We embrace the idea of angels, and how they guide us forward into a life of joy, because it’s comforting. We do it because we miss family members or friends who are no longer here on Earth. We do it because we have a deep-seated desire to believe in more tomorrows than we know we are entitled to.
I won’t dictate how or what you believe. If you have an angel at your side, how precious is that?
If, instead of an angel, you are guided, as I am, by a muse, so be it. That’s a positive thing.
If you have neither, I suggest you do a bit of soul-searching and find one or the other.
Yes, a muse can be even be a real life being you admire and trust.
Genius and Power of a Muse
any goddess presiding over a particular art.
(sometimes lowercase) the goddess or the power regarded as inspiring a poet,
artist, thinker, or the like.
(lowercase) the genius or powers characteristic of a poet.
Notice the word Goddess.
Isn’t that you?
Have I not told you that your talent, your artistic nature, your magic, will make you money if you choose to have it so? The Goddess in you is not a mythical creature of legend, she is real, and honest, and beautiful and she shines within everything you create, whether you make product with your own hands, or develop product-services to help others.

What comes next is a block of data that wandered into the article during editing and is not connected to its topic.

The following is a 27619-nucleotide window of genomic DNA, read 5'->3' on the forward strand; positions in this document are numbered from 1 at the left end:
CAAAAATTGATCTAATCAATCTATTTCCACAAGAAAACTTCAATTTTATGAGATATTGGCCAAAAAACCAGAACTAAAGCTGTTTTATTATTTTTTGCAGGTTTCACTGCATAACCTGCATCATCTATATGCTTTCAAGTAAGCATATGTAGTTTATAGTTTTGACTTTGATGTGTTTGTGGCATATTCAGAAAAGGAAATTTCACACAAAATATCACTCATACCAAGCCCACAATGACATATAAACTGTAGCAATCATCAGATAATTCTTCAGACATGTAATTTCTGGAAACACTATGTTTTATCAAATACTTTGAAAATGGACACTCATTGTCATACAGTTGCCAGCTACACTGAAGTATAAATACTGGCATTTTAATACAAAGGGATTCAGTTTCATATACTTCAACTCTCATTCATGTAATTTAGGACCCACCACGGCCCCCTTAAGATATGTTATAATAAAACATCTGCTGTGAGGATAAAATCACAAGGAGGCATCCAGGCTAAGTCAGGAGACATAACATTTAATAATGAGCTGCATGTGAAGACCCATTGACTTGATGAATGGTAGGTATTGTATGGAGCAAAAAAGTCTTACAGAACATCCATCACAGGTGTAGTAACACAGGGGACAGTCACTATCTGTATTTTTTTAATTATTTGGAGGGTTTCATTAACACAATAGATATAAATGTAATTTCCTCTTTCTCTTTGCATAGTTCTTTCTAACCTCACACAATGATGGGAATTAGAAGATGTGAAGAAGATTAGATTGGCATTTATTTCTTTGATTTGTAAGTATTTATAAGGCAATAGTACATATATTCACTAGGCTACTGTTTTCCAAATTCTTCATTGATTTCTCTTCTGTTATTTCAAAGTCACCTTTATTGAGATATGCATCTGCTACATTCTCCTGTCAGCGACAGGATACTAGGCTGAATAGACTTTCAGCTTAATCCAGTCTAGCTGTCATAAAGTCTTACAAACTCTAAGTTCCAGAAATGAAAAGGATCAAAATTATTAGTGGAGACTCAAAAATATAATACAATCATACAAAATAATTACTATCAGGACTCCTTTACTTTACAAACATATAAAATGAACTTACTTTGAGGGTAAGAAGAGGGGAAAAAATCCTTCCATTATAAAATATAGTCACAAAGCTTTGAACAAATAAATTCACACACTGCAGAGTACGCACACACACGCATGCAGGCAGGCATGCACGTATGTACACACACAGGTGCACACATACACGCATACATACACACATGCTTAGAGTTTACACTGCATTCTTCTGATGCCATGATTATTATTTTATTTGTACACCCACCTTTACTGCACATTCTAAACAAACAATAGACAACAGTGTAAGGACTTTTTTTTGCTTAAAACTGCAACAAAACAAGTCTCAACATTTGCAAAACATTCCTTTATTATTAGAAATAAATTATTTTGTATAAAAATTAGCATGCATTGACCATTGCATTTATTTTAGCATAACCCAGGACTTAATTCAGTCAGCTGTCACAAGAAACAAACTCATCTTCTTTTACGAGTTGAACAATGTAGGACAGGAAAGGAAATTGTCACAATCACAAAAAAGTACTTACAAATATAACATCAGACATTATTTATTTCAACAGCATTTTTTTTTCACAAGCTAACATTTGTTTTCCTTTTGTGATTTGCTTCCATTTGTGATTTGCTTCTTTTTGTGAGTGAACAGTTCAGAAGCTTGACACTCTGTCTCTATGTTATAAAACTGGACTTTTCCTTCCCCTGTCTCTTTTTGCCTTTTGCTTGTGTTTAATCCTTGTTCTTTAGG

The goddess lives in women as a unique flow of energy. She is a hero in our journey, and she can also be our muse, if we so desire.
The Darkness Opens into Light
You may wonder why I have chosen a dark figure, as we see Edgar Allan Poe depicted re: his famous poem, The Raven.
I chose him because his writing is both evocative and provocative. He writes with clarity and design. He, to my mind, never allowed society to force him into its terrible mold, the one used for those who are deeply artistic – a mold with limiting edges and pointed seams across the floor, the better to trip us up and make us scream. .
Edgar Allan Poe refused to be what he wasn’t. It cost him. If what we learn of him is true, his deep desire to forever be true to the nature of his soul, cost him dearly.
And still, he stumbled on that path until the end. Where the struggle took him did not perhaps reach the epiphany I hope for you, or the one I hope for myself, but it did create a lasting legacy for a man who was altogether too dark, too much, too soon, too brilliant.
And so I leave you with that. Being too something can work for you, or against you.
For me, my muse invites light into my life. His work lives on, perhaps too focused on the macabre, perhaps just focused on what his soul told him to write. He is thought of as the inventor of the American mystery genre. His writing that presages the Twilight Zone.
The dark design that he created also opens a door to more light, for me. The light comes from learning how to stand in that doorway, see the shadows, but welcome the sunlight.
Inspiration comes from the Universe, or that angel who guides you. The Universe brought me Edgar Allan Poe..
Who did she bring for you? Tell me in the comments or visit the Facebook page and post about your muse there.